150g frozen peas
salt and pepper

Heat oil in a large pot over a med heat. Add the onions and cook for about 5 mins until they’re starting to soften.

Add the carrots, courgette, sage and stock. Bring to the boil then reduce the heat to low and cover. Simmer for 10-15 mins until the carrots are cooked.

Remove from the heat and puree the soup until smooth. Season to taste.

Put the soup back on the heat, and add the chicken and peas. Simmer for 5 mins and serve.

Variations:

  • add some cooked pasta to make the soup more filling and to go further
  • use leftover turkey instead of chicken
  • use other vegetables such as potato, leek, butternut squash, frozen corn, etc.

Soft butternut squash cakes

I’ve been more focused on toddler-friendly meals lately, natural since Nicholas is getting bigger, but I don’t want to stop experimenting with recipes that are also good for your smaller little ones.

These little vegetable cakes are very soft inside so great for babies without teeth. They are a simpler (and slightly quicker) version of my Butternut Squash and Chickpea Cakes, which are easily adapted to feed the whole family.

I made some medium and small-sized ones, but because of their softness the small ones (about 4cm in diameter) are easier for small fingers to hold and also easier to flip over when you’re cooking them.

If you’re making these for toddlers you can add some seasoning and also some spice (I used a teaspoon each of paprika and cumin for a warming spicy flavour). If you’re introducing a little spice to your munchkin, start with 1/2 teaspoon each of spices.

Use your preferred method of cooking the butternut squash, remembering that the quicker you cook it, the more nutrients remain. For toddlers you can leave the peel on as it will get chopped up in the food processor when you combine it with the other ingredients.

This recipe makes a large batch of cakes – perfect to have in the freezer for days you don’t feel like cooking.

SOFT BUTTERNUT SQUASH CAKES

Prep time: 10 mins
Cook time: 15 mins
Makes about 40 mini cakes (or 26 medium cakes)
Freezable

Approx. 400g cooked butternut squash
1 medium courgette (zucchini), coursely grated
1 400g can chickpeas, rinsed and drained
1 egg yolk
1/2 cup plain flour
Drizzle of olive oil or cooking spray

For toddler version also:
1 tsp paprika
1 tsp cumin
Salt and pepper

Put the butternut squash into a food processor and blend until smooth. If you’ve left the skin on, check that it’s broken up into small pieces.

Add the grated courgette, chickpeas, egg yolk and flour. Blend until combined (the mixture will be quite runny almost like a pancake mixture).

If making for a toddler, add the paprika, cumin and season to taste.

Heat a large non-stick frying pan over a med-low heat, spray with cooking spray or use a drizzle of olive oil.

Drop small spoonfuls of mixture into the pan (don’t overcrowd the pan to make turning them easier), flipping them after a few minutes when they’re golden brown and cooking the other side. Repeat with the remaining mixture.

Leave to cool a little (they’ll firm up a bit as they get cooler). Serve with yogurt to dip them into.

Variations:

  • Use sweet potato instead of butternut squash
  • For toddlers, try some different spices such as ground coriander
  • Add some fresh coriander to the mixture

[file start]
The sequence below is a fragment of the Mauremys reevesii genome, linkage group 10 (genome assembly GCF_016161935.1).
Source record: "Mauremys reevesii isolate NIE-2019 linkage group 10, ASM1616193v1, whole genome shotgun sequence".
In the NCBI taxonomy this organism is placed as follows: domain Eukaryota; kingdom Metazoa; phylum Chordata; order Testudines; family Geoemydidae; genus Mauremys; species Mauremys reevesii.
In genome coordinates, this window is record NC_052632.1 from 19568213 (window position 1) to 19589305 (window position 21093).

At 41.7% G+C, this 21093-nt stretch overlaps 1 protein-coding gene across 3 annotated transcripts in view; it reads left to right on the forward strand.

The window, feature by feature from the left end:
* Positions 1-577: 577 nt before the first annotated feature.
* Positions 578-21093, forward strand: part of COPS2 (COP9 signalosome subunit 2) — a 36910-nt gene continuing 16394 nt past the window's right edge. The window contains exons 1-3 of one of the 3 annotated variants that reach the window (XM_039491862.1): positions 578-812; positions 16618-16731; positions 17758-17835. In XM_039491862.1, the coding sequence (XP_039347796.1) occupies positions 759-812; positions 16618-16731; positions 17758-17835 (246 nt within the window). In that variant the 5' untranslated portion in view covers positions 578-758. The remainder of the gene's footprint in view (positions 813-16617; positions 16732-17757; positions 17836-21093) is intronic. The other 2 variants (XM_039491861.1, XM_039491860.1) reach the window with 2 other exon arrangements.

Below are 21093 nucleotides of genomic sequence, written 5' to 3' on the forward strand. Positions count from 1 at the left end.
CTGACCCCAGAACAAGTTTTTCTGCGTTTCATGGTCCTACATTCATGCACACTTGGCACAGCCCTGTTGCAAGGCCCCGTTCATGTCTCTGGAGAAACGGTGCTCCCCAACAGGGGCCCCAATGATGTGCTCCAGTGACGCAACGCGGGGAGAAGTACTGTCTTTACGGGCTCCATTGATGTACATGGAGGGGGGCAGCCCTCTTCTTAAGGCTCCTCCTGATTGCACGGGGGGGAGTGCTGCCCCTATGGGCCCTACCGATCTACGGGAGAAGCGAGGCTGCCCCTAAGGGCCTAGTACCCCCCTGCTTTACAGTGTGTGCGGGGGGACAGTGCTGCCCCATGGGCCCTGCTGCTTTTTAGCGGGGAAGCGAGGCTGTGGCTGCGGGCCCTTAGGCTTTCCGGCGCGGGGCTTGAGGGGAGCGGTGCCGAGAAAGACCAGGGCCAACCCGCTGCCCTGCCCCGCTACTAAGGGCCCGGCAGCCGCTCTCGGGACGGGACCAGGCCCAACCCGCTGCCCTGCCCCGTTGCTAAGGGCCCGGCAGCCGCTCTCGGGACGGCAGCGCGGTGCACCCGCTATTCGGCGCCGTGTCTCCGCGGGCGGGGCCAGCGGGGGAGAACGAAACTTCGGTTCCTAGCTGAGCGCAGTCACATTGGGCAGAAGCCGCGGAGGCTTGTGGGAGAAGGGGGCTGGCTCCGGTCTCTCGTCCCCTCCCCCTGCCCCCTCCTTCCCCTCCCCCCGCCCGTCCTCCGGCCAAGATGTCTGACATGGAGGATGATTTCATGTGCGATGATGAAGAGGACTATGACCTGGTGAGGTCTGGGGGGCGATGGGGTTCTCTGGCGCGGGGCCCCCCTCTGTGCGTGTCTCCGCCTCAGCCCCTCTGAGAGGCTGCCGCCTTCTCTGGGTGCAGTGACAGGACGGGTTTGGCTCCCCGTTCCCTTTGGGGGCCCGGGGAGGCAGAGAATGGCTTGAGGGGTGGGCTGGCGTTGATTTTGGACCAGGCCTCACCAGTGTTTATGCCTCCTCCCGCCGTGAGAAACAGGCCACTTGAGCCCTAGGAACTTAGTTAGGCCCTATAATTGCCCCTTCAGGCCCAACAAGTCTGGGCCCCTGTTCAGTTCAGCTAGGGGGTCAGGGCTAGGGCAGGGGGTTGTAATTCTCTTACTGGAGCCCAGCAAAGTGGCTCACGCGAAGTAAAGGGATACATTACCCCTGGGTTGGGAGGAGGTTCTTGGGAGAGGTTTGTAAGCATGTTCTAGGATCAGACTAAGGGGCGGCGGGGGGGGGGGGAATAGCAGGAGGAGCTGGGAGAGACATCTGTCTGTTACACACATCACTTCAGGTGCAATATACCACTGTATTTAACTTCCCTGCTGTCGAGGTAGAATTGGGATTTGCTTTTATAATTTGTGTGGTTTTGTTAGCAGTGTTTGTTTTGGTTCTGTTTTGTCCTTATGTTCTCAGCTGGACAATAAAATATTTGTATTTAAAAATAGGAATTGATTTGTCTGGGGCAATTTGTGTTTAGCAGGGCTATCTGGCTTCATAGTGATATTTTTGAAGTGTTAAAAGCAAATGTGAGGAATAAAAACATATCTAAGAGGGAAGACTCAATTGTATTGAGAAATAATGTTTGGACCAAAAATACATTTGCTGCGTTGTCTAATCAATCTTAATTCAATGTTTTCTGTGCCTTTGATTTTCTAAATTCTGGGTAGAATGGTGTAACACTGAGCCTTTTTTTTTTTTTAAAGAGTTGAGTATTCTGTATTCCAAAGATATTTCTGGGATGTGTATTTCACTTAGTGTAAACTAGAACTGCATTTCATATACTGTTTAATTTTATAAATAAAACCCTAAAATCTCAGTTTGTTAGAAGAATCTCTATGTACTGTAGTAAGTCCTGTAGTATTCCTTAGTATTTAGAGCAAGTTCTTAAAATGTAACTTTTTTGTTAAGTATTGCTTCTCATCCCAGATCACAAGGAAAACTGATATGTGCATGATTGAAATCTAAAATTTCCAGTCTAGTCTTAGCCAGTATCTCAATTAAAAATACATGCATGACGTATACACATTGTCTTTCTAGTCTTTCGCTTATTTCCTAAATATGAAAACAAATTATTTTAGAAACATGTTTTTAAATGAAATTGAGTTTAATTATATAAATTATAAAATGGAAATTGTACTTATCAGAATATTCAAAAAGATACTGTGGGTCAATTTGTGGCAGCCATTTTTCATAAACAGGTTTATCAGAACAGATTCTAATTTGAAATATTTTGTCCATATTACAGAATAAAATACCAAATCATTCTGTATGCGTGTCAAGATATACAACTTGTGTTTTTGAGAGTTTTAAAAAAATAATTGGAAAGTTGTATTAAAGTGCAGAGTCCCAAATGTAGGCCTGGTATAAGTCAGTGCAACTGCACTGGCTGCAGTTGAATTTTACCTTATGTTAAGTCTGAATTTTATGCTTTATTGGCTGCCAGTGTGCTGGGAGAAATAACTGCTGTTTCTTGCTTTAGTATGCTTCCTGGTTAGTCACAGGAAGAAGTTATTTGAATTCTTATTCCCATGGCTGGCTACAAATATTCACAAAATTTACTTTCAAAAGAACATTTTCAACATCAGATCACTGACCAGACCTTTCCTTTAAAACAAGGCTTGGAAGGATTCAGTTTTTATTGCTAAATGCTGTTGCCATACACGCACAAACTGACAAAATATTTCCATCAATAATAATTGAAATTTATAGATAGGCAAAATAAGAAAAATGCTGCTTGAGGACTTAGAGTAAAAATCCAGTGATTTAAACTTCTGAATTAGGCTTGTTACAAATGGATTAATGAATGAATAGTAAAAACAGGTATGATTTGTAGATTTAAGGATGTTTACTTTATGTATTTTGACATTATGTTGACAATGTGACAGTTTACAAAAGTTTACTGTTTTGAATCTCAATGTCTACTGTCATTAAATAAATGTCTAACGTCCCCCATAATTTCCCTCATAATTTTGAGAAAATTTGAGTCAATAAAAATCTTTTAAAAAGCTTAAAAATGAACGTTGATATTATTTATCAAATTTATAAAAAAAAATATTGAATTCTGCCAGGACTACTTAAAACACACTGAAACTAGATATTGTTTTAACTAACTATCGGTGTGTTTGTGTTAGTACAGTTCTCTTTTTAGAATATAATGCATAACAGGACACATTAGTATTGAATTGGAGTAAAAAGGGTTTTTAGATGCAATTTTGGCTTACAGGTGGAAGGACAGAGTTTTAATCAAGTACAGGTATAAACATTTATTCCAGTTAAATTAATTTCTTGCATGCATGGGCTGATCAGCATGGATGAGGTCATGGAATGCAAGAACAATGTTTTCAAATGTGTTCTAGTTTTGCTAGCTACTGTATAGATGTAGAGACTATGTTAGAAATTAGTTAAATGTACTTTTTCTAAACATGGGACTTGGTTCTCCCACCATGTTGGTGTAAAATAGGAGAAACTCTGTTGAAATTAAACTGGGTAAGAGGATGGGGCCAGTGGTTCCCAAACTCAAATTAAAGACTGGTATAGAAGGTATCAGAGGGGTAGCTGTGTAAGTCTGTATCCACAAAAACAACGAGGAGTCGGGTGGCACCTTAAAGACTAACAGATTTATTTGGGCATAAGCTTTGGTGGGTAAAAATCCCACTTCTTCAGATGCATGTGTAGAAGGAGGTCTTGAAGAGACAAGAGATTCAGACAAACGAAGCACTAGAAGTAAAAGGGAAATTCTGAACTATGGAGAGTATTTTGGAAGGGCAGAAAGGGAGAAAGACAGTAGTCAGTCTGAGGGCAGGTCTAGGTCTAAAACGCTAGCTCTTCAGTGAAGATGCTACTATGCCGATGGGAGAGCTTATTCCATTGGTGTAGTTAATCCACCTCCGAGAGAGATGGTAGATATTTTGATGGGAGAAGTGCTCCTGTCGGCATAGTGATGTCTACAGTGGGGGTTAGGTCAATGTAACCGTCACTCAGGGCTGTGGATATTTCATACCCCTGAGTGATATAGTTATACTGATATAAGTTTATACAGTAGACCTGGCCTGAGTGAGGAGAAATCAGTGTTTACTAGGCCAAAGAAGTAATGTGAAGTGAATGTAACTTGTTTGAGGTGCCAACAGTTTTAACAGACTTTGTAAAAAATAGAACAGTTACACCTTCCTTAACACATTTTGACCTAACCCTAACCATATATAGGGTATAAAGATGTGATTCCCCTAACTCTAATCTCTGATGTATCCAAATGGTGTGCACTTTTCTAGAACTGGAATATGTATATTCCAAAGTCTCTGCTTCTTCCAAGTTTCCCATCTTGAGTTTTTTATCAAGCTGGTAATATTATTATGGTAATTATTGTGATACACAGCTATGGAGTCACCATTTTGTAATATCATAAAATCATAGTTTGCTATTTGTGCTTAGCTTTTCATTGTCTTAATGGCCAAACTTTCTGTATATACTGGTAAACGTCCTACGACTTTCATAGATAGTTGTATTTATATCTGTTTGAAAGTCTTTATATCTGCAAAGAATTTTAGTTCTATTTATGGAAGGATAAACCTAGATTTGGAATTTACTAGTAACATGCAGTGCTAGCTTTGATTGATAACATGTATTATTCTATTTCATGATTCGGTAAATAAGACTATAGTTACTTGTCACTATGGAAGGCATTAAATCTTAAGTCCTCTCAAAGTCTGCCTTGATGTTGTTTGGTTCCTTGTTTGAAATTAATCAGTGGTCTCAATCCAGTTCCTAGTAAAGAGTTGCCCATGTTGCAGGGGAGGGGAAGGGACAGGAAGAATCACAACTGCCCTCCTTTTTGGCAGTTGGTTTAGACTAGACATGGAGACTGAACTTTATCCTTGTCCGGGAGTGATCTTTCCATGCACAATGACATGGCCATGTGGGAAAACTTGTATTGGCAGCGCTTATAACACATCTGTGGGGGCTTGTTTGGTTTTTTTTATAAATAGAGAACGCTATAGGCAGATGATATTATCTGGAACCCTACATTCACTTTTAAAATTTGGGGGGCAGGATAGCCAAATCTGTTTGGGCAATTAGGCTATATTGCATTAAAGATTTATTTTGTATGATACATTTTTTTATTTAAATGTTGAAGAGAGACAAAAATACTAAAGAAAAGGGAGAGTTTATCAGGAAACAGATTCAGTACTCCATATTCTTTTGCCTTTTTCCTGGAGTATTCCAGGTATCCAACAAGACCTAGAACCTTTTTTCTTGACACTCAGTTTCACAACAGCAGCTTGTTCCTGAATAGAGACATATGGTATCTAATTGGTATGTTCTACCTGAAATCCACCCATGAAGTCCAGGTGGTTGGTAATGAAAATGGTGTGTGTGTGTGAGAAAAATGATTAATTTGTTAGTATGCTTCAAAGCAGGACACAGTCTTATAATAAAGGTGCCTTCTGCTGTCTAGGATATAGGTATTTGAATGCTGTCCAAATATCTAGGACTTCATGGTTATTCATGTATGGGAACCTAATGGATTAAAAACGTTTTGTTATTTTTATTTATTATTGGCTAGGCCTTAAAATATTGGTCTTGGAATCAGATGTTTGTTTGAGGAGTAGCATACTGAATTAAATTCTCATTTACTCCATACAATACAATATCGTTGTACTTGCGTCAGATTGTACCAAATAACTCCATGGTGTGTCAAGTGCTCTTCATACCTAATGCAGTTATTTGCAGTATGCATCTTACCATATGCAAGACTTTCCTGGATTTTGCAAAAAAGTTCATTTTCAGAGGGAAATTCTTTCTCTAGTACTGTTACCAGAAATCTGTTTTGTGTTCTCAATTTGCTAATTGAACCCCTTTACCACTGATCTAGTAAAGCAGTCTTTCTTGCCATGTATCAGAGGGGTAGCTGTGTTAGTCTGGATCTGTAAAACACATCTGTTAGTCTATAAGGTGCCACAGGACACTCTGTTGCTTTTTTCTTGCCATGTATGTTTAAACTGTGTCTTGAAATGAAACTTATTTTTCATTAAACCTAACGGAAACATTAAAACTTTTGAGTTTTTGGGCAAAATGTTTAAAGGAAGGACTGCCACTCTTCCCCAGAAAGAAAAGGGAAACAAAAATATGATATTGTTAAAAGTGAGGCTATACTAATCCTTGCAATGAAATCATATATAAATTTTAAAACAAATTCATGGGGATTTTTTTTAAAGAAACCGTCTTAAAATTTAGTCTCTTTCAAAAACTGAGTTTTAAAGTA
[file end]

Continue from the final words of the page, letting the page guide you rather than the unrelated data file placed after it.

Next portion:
What other soft foods do you like to make for your little ones, especially when they don’t yet have teeth?

Blueberry pancakes (sugar-free)

Hubby and I are following the Dukan diet to lose the spare tyres that have appeared over the years helped by us loving food and really not liking exercise. So far it’s working well and hasn’t been too hard to follow (you have foods you can eat, and you can eat as much as you like of them, and foods you can’t eat). You also have to eat oatbran and it’s easier to eat this in the morning (it also keeps your tummy full until lunchtime). I make Dukan’s galettes which always smell divine because of the cinnamon and vanilla I put in, but they taste very similar to cardboard!

Nicholas sees us eating our galettes and, of course, wants some too. For the moment he doesn’t realise that his galettes are usually banana pikelets or apple pikelets. My stocks in the freezer of these were running low so I thought I’d try a new flavour – blueberry.

I’m calling these pancakes, probably mini pancakes are a better description, because I left the blueberries whole and therefore made them thicker to surround the berries. Whether you call them pancakes, mini pancakes, pikelets, drop scones or dropped scones, make them, they’re yummy!

BLUEBERRY PANCAKES

Prep time: 5-10 mins
Cook time: 10-15 mins
Makes about 10 mini pancakes
Freezable

1 1/2 cups self-raising flour
1/4 tsp bicarbonate of soda
1/2 tsp ground cinnamon
100g blueberries
1 tbsp honey
1 egg, beaten
1 cup milk
Small piece of butter, melted, to grease the pan

Sift the flour, bicarbonate of soda and cinnamon into a medium- sized bowl.

Add the honey and egg then gradually pour in the milk mixing until you have a fairly thick batter (you might not need to use all the milk).

Gently mix in the blueberries.

Heat a large frying pan over a medium heat and brush with melted butter. Use a tablespoon to drop spoonfuls of mixture into the pan. Cook in batches, turning when bubbles appear on the surface (1-2 mins). Cook the other side until golden brown (about 1 min). Lift out and cover with a clean tea towel to keep warm.

Variations:

  • Use nutmeg or ginger instead of cinnamon
  • Add vanilla essence for more sweetness

Tip: Wipe your pan clean with a piece of paper towel after each batch and then brush with some more melted butter.

Spinach muffins

Yes, you read correctly, spinach muffins. And they’re sweet. I’ll let you have a minute to get your head around that.

Still can’t imagine what they’d taste like? Don’t worry, neither could I when I came across the recipe by Weelicious. I’m still on my mission to get more vegetables into Nicholas, so I thought I’d continue my attack from a sweet angle too.

I’ve made two batches of these now, modifying the original recipe both times. Honestly, they’re a strange taste sensation and I certainly won’t be waking up any time soon thinking ‘Mmmm, I fancy a spinach muffin.’ But I made them for Nicholas not me.